Researchers demonstrate the potential of using saliva analysis to predict flare-ups in people with heart failure, which could help them to live longer and better lives.
At least 26 million people worldwide are currently living with heart failure – and these numbers are expected to increase dramatically in the future.
When a person first develops heart failure, their body will undergo several physiological changes to try and compensate. But eventually, their body can no longer keep up and they start to experience symptoms such as shortness of breath and fatigue. Their condition will progressively worsen over time – and around four in ten patients will not survive for more than five years after their diagnosis.
A person living with heart failure may experience acute heart failure, which will often require hospital admission. If doctors could reliably predict an imminent flare-up, it may be possible to prevent it from happening – improving the quality of life for people living with heart failure and potentially lengthening their lives.
In a new study, published in Scientific Reports, researchers carry out a pilot study to investigate the feasibility of monitoring patients with heart failure by testing their saliva.1
The researchers developed a new method to simultaneously measure the concentration of two potential biomarkers – 8–isoPGF2α and cortisol – in saliva. This involved combining microextraction by packed sorbent (MEPS) with ultra–high–performance liquid chromatography coupled to electrospray ionization triple–quadrupole mass spectrometry (UHPLC–ESI–MS/MS).
They demonstrated that this approach provided satisfactory recovery (95–110%) and an adequate detection limit (10pg/ml) in saliva samples.
The team then carried out a pilot study on saliva samples from 44 patients with heart failure who were hospitalized due to a flare-up. They used validated procedures to monitor a panel of candidate biomarkers for heart failure – lactate, uric acid, TNF–α, cortisol, α–amylase and 8–isoPGF2α – collected at regular times during their stay.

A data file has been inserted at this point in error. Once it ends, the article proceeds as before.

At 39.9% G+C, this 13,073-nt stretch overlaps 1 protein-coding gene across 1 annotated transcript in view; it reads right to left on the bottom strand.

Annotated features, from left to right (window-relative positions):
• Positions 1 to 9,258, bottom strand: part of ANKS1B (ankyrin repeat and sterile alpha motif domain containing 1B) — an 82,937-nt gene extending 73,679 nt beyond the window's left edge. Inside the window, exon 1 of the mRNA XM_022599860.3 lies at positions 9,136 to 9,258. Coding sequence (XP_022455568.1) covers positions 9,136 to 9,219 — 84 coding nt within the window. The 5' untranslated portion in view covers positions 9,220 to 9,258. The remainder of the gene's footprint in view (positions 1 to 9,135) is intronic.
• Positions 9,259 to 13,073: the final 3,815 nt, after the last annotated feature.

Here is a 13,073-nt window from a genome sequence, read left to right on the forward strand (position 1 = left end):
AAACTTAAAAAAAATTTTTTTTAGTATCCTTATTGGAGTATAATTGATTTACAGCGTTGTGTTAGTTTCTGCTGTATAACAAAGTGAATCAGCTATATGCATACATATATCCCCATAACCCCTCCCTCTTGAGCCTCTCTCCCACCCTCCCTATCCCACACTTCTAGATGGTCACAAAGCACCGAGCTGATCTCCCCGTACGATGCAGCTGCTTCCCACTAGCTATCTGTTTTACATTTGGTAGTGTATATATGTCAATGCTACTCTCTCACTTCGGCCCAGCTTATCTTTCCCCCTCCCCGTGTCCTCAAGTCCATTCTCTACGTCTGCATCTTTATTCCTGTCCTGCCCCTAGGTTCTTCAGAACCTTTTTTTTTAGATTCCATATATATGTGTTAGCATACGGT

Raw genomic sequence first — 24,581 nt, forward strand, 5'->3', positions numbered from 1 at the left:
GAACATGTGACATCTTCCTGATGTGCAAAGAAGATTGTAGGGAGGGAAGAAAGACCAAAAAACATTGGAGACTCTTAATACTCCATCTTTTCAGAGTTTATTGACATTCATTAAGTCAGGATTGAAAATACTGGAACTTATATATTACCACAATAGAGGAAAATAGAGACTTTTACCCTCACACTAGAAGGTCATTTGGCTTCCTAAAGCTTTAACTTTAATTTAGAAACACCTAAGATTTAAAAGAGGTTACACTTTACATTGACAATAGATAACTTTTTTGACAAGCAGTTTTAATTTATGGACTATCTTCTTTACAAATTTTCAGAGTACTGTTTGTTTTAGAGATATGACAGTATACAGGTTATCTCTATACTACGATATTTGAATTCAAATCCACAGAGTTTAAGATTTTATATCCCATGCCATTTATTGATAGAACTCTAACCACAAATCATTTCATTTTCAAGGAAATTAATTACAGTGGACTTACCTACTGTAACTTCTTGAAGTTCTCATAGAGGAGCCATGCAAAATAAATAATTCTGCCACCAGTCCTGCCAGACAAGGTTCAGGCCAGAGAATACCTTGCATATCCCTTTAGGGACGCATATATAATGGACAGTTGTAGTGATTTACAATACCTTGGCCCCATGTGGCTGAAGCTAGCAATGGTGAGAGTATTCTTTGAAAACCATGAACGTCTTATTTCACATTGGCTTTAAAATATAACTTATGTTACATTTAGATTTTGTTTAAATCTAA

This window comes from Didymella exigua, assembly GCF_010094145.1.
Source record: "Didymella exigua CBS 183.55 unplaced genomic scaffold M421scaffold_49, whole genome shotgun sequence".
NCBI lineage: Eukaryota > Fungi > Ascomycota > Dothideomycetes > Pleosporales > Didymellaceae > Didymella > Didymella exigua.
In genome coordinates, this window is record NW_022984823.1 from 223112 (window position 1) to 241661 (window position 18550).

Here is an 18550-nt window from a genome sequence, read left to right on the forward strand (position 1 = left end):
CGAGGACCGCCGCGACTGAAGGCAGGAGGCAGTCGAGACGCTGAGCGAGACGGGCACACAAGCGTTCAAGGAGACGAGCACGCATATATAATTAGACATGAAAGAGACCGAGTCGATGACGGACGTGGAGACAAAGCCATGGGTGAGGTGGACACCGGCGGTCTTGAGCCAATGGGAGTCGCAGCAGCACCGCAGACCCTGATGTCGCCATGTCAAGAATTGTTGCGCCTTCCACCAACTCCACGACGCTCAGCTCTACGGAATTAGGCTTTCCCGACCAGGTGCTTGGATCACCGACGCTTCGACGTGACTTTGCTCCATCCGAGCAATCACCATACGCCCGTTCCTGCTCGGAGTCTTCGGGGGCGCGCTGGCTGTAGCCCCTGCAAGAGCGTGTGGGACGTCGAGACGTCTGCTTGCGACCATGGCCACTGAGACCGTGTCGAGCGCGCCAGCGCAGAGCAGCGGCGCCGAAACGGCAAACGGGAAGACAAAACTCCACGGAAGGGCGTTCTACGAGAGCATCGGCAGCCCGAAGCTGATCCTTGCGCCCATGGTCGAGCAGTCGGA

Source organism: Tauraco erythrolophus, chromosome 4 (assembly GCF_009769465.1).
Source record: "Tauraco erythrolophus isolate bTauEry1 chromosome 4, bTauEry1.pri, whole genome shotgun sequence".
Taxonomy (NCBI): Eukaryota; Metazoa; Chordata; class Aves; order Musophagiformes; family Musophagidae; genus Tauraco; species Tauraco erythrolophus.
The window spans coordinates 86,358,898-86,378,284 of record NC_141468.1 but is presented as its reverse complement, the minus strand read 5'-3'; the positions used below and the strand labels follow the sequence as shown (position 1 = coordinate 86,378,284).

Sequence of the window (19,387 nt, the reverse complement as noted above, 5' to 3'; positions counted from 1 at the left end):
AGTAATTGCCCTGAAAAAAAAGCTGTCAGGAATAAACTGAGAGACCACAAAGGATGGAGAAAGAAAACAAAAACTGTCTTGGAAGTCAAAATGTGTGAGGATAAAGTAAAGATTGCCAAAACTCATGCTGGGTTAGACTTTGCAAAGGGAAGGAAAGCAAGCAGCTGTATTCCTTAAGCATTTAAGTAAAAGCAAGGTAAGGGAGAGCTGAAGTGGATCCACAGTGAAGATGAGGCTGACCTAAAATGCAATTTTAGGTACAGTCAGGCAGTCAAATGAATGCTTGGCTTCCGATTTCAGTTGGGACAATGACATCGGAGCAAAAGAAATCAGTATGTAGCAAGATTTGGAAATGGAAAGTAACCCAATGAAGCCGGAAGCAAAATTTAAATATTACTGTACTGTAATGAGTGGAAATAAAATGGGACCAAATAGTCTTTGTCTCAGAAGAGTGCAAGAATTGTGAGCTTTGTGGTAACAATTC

They measured the concentration of TNF–α with an enzyme-linked immunosorbent assay (ELISA) using ultrapure water obtained from an ELGA PURELAB® laboratory water purification system, minimising the risk of introducing contaminants that may affect their results.
Their results identified that about 70% of patients showed at least a 3–fold decrease of two biomarkers – 8–isoPGF2α and lactate – in their saliva at the point of discharge from hospital, which is likely related to an improvement in clinical symptoms due to treatment. Assuming that high salivary concentrations of these two chemicals build up progressively over time in saliva, their monitoring may provide an early warning of acute heart failure.
This study identifies 8–isoPGF2α and lactate as possible non–invasive biomarkers for heart failure monitoring – and that saliva analysis has potential applications in clinical practice.
If these biomarkers are validated in future studies, it could pave the way towards the development of new sensing devices that could be used at home to help prevent flare-ups in patients with heart failure – improving and possibly prolonging their lives.
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1. Ghimenti S., et al. Salivary lactate and 8–isoprostaglandin F2α as potential non–invasive biomarkers for monitoring heart failure: a pilot study. Sci Rep (2020):10;7441. https://doi.org/10.1038/s41598-020-64112-2
Dr Alison Halliday
After completing an undergraduate degree in Biochemistry & Genetics at Sheffield University, Alison was awarded a PhD in Human Molecular Genetics at the University of Newcastle. She carried out five years as a Senior Postdoctoral Research Fellow at UCL, investigating the genes involved in childhood obesity syndrome. Moving into science communications, she spent ten years at Cancer Research UK engaging the public about the charity’s work. She now specialises in writing about research across the life sciences, medicine and health.